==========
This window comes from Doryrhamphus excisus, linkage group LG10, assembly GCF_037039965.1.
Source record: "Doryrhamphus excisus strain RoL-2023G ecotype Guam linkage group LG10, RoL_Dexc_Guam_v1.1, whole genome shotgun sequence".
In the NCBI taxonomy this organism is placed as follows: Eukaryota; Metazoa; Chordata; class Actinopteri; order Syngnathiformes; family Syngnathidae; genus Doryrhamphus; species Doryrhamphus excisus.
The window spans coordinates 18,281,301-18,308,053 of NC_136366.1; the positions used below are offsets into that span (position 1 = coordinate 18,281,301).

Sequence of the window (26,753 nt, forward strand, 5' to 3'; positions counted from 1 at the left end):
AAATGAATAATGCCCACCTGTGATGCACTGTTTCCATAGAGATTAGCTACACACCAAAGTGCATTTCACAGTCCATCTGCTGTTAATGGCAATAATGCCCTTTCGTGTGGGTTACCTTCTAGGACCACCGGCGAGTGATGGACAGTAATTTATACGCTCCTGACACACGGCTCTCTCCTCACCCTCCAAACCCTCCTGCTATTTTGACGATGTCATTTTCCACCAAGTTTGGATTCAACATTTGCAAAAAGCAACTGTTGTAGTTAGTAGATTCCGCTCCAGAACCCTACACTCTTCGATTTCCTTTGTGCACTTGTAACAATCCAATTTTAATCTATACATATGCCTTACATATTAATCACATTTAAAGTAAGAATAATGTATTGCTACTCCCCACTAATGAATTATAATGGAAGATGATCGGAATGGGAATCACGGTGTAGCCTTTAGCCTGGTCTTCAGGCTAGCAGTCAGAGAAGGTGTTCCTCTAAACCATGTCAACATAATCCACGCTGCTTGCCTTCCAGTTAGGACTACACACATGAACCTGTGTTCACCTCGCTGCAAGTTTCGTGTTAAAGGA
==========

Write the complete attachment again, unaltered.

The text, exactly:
This window comes from Doryrhamphus excisus, linkage group LG10, assembly GCF_037039965.1.
Source record: "Doryrhamphus excisus strain RoL-2023G ecotype Guam linkage group LG10, RoL_Dexc_Guam_v1.1, whole genome shotgun sequence".
In the NCBI taxonomy this organism is placed as follows: Eukaryota; Metazoa; Chordata; class Actinopteri; order Syngnathiformes; family Syngnathidae; genus Doryrhamphus; species Doryrhamphus excisus.
The window spans coordinates 18,281,301-18,308,053 of NC_136366.1; the positions used below are offsets into that span (position 1 = coordinate 18,281,301).

Sequence of the window (26,753 nt, forward strand, 5' to 3'; positions counted from 1 at the left end):
AAATGAATAATGCCCACCTGTGATGCACTGTTTCCATAGAGATTAGCTACACACCAAAGTGCATTTCACAGTCCATCTGCTGTTAATGGCAATAATGCCCTTTCGTGTGGGTTACCTTCTAGGACCACCGGCGAGTGATGGACAGTAATTTATACGCTCCTGACACACGGCTCTCTCCTCACCCTCCAAACCCTCCTGCTATTTTGACGATGTCATTTTCCACCAAGTTTGGATTCAACATTTGCAAAAAGCAACTGTTGTAGTTAGTAGATTCCGCTCCAGAACCCTACACTCTTCGATTTCCTTTGTGCACTTGTAACAATCCAATTTTAATCTATACATATGCCTTACATATTAATCACATTTAAAGTAAGAATAATGTATTGCTACTCCCCACTAATGAATTATAATGGAAGATGATCGGAATGGGAATCACGGTGTAGCCTTTAGCCTGGTCTTCAGGCTAGCAGTCAGAGAAGGTGTTCCTCTAAACCATGTCAACATAATCCACGCTGCTTGCCTTCCAGTTAGGACTACACACATGAACCTGTGTTCACCTCGCTGCAAGTTTCGTGTTAAAGGA